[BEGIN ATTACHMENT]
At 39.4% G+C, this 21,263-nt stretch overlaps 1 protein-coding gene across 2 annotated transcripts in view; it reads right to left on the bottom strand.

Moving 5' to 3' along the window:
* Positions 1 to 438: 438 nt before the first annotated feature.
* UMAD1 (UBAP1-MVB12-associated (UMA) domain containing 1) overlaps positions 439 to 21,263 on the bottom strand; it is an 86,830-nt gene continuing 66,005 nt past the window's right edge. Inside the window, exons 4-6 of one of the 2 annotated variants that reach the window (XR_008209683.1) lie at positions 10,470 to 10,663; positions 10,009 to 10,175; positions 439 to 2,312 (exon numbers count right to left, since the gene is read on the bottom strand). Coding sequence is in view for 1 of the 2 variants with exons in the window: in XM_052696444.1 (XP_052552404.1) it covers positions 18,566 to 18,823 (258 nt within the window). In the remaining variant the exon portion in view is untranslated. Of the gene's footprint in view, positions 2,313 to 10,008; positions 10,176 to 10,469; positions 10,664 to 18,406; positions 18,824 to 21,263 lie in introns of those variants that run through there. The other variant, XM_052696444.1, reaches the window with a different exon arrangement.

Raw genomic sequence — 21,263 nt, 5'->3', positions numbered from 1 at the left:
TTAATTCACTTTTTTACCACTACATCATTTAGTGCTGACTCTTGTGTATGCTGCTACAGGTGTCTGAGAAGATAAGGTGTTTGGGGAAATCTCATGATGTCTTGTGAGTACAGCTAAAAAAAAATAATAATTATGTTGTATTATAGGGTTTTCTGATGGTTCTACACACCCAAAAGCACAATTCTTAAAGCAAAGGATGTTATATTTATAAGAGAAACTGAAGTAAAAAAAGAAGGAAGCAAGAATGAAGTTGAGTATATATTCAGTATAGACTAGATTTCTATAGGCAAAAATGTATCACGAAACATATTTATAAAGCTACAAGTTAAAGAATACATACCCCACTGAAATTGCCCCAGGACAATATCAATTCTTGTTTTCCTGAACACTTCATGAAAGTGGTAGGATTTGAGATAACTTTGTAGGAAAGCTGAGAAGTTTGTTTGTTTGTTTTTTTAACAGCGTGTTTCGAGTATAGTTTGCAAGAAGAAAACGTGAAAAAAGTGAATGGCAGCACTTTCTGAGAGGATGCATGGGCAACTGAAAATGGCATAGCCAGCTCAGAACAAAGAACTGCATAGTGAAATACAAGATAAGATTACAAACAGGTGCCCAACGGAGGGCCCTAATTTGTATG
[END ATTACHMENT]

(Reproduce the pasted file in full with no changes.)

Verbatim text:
At 39.4% G+C, this 21,263-nt stretch overlaps 1 protein-coding gene across 2 annotated transcripts in view; it reads right to left on the bottom strand.

Moving 5' to 3' along the window:
* Positions 1 to 438: 438 nt before the first annotated feature.
* UMAD1 (UBAP1-MVB12-associated (UMA) domain containing 1) overlaps positions 439 to 21,263 on the bottom strand; it is an 86,830-nt gene continuing 66,005 nt past the window's right edge. Inside the window, exons 4-6 of one of the 2 annotated variants that reach the window (XR_008209683.1) lie at positions 10,470 to 10,663; positions 10,009 to 10,175; positions 439 to 2,312 (exon numbers count right to left, since the gene is read on the bottom strand). Coding sequence is in view for 1 of the 2 variants with exons in the window: in XM_052696444.1 (XP_052552404.1) it covers positions 18,566 to 18,823 (258 nt within the window). In the remaining variant the exon portion in view is untranslated. Of the gene's footprint in view, positions 2,313 to 10,008; positions 10,176 to 10,469; positions 10,664 to 18,406; positions 18,824 to 21,263 lie in introns of those variants that run through there. The other variant, XM_052696444.1, reaches the window with a different exon arrangement.

Raw genomic sequence — 21,263 nt, 5'->3', positions numbered from 1 at the left:
TTAATTCACTTTTTTACCACTACATCATTTAGTGCTGACTCTTGTGTATGCTGCTACAGGTGTCTGAGAAGATAAGGTGTTTGGGGAAATCTCATGATGTCTTGTGAGTACAGCTAAAAAAAAATAATAATTATGTTGTATTATAGGGTTTTCTGATGGTTCTACACACCCAAAAGCACAATTCTTAAAGCAAAGGATGTTATATTTATAAGAGAAACTGAAGTAAAAAAAGAAGGAAGCAAGAATGAAGTTGAGTATATATTCAGTATAGACTAGATTTCTATAGGCAAAAATGTATCACGAAACATATTTATAAAGCTACAAGTTAAAGAATACATACCCCACTGAAATTGCCCCAGGACAATATCAATTCTTGTTTTCCTGAACACTTCATGAAAGTGGTAGGATTTGAGATAACTTTGTAGGAAAGCTGAGAAGTTTGTTTGTTTGTTTTTTTAACAGCGTGTTTCGAGTATAGTTTGCAAGAAGAAAACGTGAAAAAAGTGAATGGCAGCACTTTCTGAGAGGATGCATGGGCAACTGAAAATGGCATAGCCAGCTCAGAACAAAGAACTGCATAGTGAAATACAAGATAAGATTACAAACAGGTGCCCAACGGAGGGCCCTAATTTGTATG